Artist Evolves From Horses To Landscapes



Jack Greenshield, one of the artists whose work will be on display at the Payson Art League's Fall Show, began painting in 1970 as a way to relieve the stress of a high-powered job.

It turns out his art instructor in the Valley was Jim Strong, another local artist who will be featured in the PAL show, which takes place Nov. 4 to 6 at the Tonto Apache Activity Center.


Local artist Jack Greenshield's oils have evolved over the years from horses to portraits to landscapes. What began as a stress reliever has become a passion.

"A gal I worked with told me about this teacher, and I thought it was a good way to battle my stress," Greenshield said. "I was one of the directors of finance at Samaritan Health Services, and I started taking Monday night lessons."

Greenshield ended up taking those Monday night lessons from Strong for -- get this -- 25 years.

"We stayed together until I retired," he said. "My wife and I had built a weekend house in Pine, and when I retired we moved up there, but I'm a golfer so we figured we might as well move here (across the street from Payson Golf Course).

Strong already owned property in Lower Round Valley, where he now lives, and student and teacher have become good friends who compete against one another in PAL shows.

Greenshield is very proud of the fact that he has won ribbons in the last three shows.

"Last year, Ruth Overton won best of show, but Jim was second and I got third," he said.

Lately, Greenshield has been focusing on landscapes, but earlier in his career it was Native Americans, portraits and, especially, horses.

"I had an aunt who had American Saddlebred horses and I rode her horses,

I rode in some horse shows, and I worked in the stables when I was a kid," he said.

When he was in college at Michigan State University, Greenshield and his mount almost wiped out the governor of Michigan, G. Mennen Williams.

"I was riding in a college horse show and this big old gelding of my aunt's was full of the devil," he recalled. "Every time you got on him, the first thing he had to do was something dumb.

"It wasn't the same thing every time so you never knew what was coming.

"We were on a landing going up a ramp into the ring, and I threw my foot over him and he bolted. I didn't even have my other foot in the stirrup. We just missed the governor who was coming around in a four-wheel carriage."

Horses can also be difficult on the canvas.

"They say for every horse you put into a painting, it takes twice as long," he said.

But whatever the subject matter, Greenshield believes an appreciation of art adds to the richness of life.

"Some people just like to decorate with art, but others like what the art does for them," he said. "It appeals to them, it gives them a sense of peace or whatever. What it does for you would be the reason to have it."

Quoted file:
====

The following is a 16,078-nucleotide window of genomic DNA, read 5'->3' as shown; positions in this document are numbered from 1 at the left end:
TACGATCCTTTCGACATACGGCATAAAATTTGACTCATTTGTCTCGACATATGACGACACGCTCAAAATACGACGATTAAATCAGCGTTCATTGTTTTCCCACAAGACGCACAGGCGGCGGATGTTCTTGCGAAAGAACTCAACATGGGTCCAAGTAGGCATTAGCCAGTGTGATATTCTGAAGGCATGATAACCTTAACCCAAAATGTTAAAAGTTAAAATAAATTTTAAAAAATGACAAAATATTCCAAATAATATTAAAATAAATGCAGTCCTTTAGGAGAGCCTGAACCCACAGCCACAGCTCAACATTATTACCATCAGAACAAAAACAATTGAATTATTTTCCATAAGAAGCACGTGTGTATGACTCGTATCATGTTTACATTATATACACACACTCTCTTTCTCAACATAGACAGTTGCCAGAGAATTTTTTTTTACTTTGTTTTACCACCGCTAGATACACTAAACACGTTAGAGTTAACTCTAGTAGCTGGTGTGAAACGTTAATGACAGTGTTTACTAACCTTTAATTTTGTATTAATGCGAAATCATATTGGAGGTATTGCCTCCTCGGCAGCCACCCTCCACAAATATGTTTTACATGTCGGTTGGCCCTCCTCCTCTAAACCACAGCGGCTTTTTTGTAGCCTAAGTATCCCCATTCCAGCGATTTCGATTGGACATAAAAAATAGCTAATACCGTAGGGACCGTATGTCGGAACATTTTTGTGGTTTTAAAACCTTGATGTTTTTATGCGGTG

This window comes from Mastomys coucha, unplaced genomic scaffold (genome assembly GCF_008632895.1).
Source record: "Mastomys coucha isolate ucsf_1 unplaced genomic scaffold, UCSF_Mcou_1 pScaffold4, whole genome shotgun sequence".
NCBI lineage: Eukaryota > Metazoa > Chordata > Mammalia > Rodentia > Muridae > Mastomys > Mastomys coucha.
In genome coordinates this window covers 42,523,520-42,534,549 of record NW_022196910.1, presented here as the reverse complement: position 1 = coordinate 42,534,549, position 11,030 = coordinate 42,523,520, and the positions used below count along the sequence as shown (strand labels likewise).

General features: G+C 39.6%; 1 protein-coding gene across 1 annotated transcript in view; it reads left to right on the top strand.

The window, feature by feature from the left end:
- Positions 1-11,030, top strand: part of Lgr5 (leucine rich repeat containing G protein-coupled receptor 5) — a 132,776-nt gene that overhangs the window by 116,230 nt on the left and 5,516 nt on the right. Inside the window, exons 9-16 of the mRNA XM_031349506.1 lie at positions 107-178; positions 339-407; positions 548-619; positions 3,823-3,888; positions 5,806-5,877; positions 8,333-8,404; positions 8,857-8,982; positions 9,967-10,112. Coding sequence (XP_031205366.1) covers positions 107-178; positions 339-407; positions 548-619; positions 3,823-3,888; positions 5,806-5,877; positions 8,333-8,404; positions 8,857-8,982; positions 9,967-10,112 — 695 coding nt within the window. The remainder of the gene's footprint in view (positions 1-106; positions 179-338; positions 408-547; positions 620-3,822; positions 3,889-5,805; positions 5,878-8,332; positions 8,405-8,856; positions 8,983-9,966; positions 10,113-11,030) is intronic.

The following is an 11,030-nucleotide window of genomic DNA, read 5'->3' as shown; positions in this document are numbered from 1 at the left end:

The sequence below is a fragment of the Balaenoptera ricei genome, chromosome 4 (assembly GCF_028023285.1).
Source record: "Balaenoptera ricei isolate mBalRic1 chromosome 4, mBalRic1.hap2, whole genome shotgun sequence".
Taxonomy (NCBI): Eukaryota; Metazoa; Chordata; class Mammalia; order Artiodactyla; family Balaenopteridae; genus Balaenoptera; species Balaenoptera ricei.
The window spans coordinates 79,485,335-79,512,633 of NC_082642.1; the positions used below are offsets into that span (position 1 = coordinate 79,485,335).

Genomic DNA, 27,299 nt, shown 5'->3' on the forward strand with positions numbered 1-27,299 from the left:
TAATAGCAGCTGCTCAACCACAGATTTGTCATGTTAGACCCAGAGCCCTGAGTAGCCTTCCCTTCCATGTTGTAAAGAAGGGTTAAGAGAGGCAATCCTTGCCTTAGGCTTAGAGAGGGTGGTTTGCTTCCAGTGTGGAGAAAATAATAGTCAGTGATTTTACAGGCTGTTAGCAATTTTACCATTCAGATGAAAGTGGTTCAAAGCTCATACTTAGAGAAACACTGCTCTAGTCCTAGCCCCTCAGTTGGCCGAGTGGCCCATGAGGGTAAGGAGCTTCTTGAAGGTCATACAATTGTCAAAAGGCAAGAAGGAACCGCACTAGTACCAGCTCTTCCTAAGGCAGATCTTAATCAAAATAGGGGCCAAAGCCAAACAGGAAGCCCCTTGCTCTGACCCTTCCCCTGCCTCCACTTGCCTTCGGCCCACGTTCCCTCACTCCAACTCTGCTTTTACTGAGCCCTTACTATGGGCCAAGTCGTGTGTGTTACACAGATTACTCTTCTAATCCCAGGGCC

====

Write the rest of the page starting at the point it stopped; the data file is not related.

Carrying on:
Greenshield no longer needs to use his art to relieve stress, but he still paints most every day.

"I don't see myself as being creative," he said. "I just enjoy it."

Art league show has holiday theme

It's a time to see and be seen. The Payson Art League's Fall Fine Art and Fine Craft Show & Sale is the Rim Country's version of the Easter Parade, except maybe without the fancy hats. But with any luck, you'll even see a fancy hat or two.

For sure, you'll see plenty of fancy art, because the Rim Country is home to a stable of artists as good or better than most any art community you can name, including Sedona.

The PAL show unfolds Nov. 4, 5 and 6 at the Tonto Apache Activity Center on Highway 87, across from Mazatzal Casino. Besides artists like Donn Morris, Conrad Okerwall, Brenda Baker, Rock Newcomb and many more, the mixed media, juried show sports a holiday theme with great ideas for gift giving and even offers a free gift-wrapping service.

The show will open with wine and refreshments Friday, Nov. 4, from 5:30 p.m. to 9 p.m. with a $5 donation. This preview reception is the social event referred to earlier, where Payson's great, near-great and not-so-great promenade around the hall, stopping to greet old friends, meet their favorite artists, and discuss the nuances of their work.

On Saturday and Sunday, show hours are 10 a.m. to 4 p.m. A raffle of participants' artworks will be held Sunday afternoon with proceeds going to benefit Rim Country schools.

Judges for the show will be Jay and Kasandra LeBow of Integrity Arts International. This year's sponsors are APS and Chapman Auto Center.

For more information, call Sally Myers at (928) 472-8651, and be sure to visit PAL online at

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